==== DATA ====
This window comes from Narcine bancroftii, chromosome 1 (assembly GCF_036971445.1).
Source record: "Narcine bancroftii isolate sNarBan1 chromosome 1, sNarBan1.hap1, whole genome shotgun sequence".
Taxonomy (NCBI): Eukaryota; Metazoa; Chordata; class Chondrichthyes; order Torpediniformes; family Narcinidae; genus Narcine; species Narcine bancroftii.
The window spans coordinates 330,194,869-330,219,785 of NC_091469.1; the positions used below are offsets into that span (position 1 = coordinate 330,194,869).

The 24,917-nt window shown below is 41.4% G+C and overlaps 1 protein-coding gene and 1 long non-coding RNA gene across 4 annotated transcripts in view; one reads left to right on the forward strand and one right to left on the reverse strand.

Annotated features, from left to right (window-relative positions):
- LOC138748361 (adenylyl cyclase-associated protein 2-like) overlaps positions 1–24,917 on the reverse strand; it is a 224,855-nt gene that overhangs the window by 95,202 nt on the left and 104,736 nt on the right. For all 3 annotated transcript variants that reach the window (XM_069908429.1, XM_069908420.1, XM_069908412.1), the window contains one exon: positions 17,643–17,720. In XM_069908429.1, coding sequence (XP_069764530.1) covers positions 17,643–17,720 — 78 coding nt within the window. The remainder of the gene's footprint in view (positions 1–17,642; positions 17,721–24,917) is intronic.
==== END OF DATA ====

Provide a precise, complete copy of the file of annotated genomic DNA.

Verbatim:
This window comes from Narcine bancroftii, chromosome 1 (assembly GCF_036971445.1).
Source record: "Narcine bancroftii isolate sNarBan1 chromosome 1, sNarBan1.hap1, whole genome shotgun sequence".
Taxonomy (NCBI): Eukaryota; Metazoa; Chordata; class Chondrichthyes; order Torpediniformes; family Narcinidae; genus Narcine; species Narcine bancroftii.
The window spans coordinates 330,194,869-330,219,785 of NC_091469.1; the positions used below are offsets into that span (position 1 = coordinate 330,194,869).

The 24,917-nt window shown below is 41.4% G+C and overlaps 1 protein-coding gene and 1 long non-coding RNA gene across 4 annotated transcripts in view; one reads left to right on the forward strand and one right to left on the reverse strand.

Annotated features, from left to right (window-relative positions):
- LOC138748361 (adenylyl cyclase-associated protein 2-like) overlaps positions 1–24,917 on the reverse strand; it is a 224,855-nt gene that overhangs the window by 95,202 nt on the left and 104,736 nt on the right. For all 3 annotated transcript variants that reach the window (XM_069908429.1, XM_069908420.1, XM_069908412.1), the window contains one exon: positions 17,643–17,720. In XM_069908429.1, coding sequence (XP_069764530.1) covers positions 17,643–17,720 — 78 coding nt within the window. The remainder of the gene's footprint in view (positions 1–17,642; positions 17,721–24,917) is intronic.